We took a trip down to RAF Conningsby recently through the backwaters of Lincolnshire, we took in Gainsborough, Lincoln, Waddington then a host of villages such as Metheringham, Timberland and Woodhall Spa. The Lincolnshire Fens though long and flat are quite fascinating if you take your time and enjoy the bumps and humps of the old tarmac single track roads that aren’t used much except for old tractors, rabbits and pheasants!
We thought we were getting close to RAF Conningsby when this jet fighter flew close by!
The Battle of Britain Memorial Flight (BBMF) now lives at RAF Conningsby and during the week you can visit the special purpose-built hanger and look at the historical aircraft inside AND you get a guide, these guys are nearly as old as the aircraft and have a wealth of information and stories that for £6 make it well worth the hour or so walk-around. They are keen to stress that’s it’s NOT a museum but a working concern. Your can stand just a few feet from the Spitfire, Hurricane and the mighty Arvo Lancaster aircraft it’s a bit of a gamble as to what’s there on the day, however if you look on their website in advance they can tell you what SHOULD be there on the day. Its closed on most weekends though.
Or ring them on…01522 782040
A Hawker Hurricane being attended to one of the RAF ground crew, It just has to be a dream posting for the small group of dedicated specialists!
This is the Douglas Dakota (DC-3) a workhorse of the second world war. It ferried supplies and paratroopers on most areas of conflict throughout the second world war. Some STILL fly today in private hands. John told us of a little girl who came with her mommy from the USA on a trip to England, upon entering the hanger she saw the DC-3 and said “Mommy that just like daddies!” Mommy explained to John that hubbie flew one back home in the states but it had more modern engines. This one still has graffiti on the inside scrawled the paratroopers.
This is the business end of one of the 5 Spitfires being readied for the 2012 flying season. These propellers are wood and only available from….Germany….how ironic is that?
The silver tail is a Mark 9 Spitfire, all paint schemes represent one from the war flown by particular pilots. They have one original that flew in the Battle of Britain. They have such detailed provenance it makes the aircraft priceless. It’s jokingly said in BBMF circles that if anyone crashes one of them then they had damn well better get killed!!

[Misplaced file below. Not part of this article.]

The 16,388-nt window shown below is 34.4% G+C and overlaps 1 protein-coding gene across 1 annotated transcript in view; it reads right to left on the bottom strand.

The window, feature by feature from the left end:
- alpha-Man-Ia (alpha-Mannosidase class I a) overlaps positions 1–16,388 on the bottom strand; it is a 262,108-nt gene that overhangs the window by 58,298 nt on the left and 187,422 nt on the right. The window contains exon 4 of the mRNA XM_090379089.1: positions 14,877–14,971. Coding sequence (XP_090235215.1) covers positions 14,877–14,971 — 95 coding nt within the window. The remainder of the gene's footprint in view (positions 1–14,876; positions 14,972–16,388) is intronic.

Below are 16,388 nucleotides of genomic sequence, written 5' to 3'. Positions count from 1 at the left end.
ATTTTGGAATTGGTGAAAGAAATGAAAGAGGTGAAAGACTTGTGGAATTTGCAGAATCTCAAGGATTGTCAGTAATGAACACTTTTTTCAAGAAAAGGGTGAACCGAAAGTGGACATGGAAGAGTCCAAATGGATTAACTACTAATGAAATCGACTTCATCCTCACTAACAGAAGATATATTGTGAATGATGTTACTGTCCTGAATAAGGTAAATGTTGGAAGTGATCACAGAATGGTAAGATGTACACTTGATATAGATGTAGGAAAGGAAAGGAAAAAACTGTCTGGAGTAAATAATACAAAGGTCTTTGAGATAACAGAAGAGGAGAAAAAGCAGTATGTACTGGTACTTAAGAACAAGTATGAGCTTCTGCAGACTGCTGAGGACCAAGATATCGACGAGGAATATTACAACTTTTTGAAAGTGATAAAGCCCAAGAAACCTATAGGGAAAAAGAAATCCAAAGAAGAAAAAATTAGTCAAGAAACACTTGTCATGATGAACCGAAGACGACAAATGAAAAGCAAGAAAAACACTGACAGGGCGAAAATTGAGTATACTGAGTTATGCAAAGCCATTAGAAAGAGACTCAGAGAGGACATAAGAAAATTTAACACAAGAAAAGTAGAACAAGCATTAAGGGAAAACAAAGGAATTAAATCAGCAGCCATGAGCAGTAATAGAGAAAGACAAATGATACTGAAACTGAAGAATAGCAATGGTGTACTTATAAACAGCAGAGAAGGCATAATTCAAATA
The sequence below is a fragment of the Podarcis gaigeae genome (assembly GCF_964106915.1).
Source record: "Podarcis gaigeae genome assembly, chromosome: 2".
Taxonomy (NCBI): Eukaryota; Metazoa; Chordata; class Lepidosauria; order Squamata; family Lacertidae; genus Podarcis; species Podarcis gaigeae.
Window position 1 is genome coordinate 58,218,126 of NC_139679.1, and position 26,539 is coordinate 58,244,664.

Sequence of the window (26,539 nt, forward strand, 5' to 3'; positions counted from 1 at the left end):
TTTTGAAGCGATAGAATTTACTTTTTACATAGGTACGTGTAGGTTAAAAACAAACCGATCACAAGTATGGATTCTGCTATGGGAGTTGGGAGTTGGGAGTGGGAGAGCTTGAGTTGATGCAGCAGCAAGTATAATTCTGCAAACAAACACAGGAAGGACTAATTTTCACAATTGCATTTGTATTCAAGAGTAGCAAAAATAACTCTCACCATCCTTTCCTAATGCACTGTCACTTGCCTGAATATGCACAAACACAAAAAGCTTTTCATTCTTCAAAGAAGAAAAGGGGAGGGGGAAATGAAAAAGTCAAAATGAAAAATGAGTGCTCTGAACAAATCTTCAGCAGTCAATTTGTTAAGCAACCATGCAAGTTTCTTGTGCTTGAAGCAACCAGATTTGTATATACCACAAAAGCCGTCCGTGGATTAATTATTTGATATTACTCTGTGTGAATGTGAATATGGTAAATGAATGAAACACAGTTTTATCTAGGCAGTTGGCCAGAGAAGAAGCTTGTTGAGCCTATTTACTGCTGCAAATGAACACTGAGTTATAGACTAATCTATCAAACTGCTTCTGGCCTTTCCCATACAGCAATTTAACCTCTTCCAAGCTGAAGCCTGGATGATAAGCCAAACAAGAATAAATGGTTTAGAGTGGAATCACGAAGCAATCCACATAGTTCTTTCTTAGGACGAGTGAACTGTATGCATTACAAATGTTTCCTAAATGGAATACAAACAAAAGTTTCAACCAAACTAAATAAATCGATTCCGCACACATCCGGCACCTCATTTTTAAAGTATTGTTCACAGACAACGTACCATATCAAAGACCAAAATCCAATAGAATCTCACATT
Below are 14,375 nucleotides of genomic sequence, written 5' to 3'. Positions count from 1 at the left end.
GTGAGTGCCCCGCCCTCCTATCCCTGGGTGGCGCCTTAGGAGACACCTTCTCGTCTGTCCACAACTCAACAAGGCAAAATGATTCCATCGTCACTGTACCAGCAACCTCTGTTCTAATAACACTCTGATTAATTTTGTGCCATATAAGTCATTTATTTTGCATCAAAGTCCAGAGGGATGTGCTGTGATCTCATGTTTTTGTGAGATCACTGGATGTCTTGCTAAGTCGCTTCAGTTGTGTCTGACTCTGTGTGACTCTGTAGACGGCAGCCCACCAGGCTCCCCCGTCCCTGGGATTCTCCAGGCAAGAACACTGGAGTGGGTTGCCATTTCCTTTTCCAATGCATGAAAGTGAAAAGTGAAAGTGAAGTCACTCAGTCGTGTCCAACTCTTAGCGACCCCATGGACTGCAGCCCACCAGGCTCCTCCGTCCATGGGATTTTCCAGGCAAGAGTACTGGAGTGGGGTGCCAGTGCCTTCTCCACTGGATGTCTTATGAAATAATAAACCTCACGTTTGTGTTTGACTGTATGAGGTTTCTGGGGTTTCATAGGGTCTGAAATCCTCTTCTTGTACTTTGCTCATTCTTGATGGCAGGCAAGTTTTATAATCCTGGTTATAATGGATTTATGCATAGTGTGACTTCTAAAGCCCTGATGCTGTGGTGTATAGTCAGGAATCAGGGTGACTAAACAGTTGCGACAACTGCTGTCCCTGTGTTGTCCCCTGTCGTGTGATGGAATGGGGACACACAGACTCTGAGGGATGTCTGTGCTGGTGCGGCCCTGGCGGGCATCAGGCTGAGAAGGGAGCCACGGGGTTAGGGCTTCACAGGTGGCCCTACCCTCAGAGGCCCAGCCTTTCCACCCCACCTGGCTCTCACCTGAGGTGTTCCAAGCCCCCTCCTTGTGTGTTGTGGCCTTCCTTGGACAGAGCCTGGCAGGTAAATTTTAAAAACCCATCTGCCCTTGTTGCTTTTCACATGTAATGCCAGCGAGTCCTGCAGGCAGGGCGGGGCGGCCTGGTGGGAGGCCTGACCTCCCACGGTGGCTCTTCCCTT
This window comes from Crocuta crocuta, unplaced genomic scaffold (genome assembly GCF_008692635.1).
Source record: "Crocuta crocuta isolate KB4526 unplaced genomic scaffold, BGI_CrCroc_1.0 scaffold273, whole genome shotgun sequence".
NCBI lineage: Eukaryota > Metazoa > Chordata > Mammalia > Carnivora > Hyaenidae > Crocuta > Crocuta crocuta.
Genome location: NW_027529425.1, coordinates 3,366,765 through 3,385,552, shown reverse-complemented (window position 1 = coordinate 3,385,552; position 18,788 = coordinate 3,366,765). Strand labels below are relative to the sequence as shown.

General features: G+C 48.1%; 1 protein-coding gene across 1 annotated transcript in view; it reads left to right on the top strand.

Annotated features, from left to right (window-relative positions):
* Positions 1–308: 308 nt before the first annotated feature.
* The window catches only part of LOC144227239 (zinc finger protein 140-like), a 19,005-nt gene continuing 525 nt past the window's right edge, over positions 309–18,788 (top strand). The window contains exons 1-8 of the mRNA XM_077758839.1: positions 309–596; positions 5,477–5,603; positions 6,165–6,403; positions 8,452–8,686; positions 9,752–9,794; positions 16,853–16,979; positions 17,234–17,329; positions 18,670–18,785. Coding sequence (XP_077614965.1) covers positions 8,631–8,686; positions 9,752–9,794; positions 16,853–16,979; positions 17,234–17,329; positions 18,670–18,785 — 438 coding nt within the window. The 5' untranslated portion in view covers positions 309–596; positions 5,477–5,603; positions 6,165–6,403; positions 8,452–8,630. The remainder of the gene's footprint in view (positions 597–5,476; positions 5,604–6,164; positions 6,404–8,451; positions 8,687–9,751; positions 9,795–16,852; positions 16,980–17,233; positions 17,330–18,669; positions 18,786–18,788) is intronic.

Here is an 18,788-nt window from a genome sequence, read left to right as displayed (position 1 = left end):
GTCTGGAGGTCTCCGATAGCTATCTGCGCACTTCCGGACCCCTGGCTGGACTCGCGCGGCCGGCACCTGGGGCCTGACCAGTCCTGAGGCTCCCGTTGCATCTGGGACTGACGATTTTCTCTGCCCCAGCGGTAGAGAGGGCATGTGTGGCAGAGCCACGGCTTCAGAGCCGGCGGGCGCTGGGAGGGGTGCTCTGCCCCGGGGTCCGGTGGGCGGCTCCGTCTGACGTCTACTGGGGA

Yes one can get so close but MUST not touch anything! There is a fascinating story about the WAAF (female personel) during the war who accidentally took a short flight sat on the tailplane of a Spitfire!!……..Last week apparently the widow of the very same pilot came to visit. (email me if you want the full story)
Julie (formally RAF) stands with our guide John (formally Army Air Corps) in front of a 22,000lb “Grand Slam” bomb, these were carried by the Lancaster. Needless to say they could only carry one each.
The Avro Lancaster sits outside having just undergone engine testing. she is the only flying example left in the world. The grey aircraft sat behind her are the bombers of today, they are the Eurofighter, known to us as the Typhoon.
An RAF PANAVIA TORNADO had just landed and gets attention by the waiting ground crew. The pilot and navigator are still inside switching buttons off! Just above it roars its successor..the Eurofighter. The afternoon was busy, we counted four pairs taking off as well as the TORNADO that had just landed landing, Oh and a seventy year old Hawker Hurricane from the BBMF took off in between all of this, he was a lot slower and a lot quieter I might add.
Several TYPHOONS flew round and round practicing their landings and take off, they call this “Circuits and bumps” During the tour old John had to stop and wait for the jets to pass before trying to talk to us this happened every few minutes today, it was so loud from inside the hangar!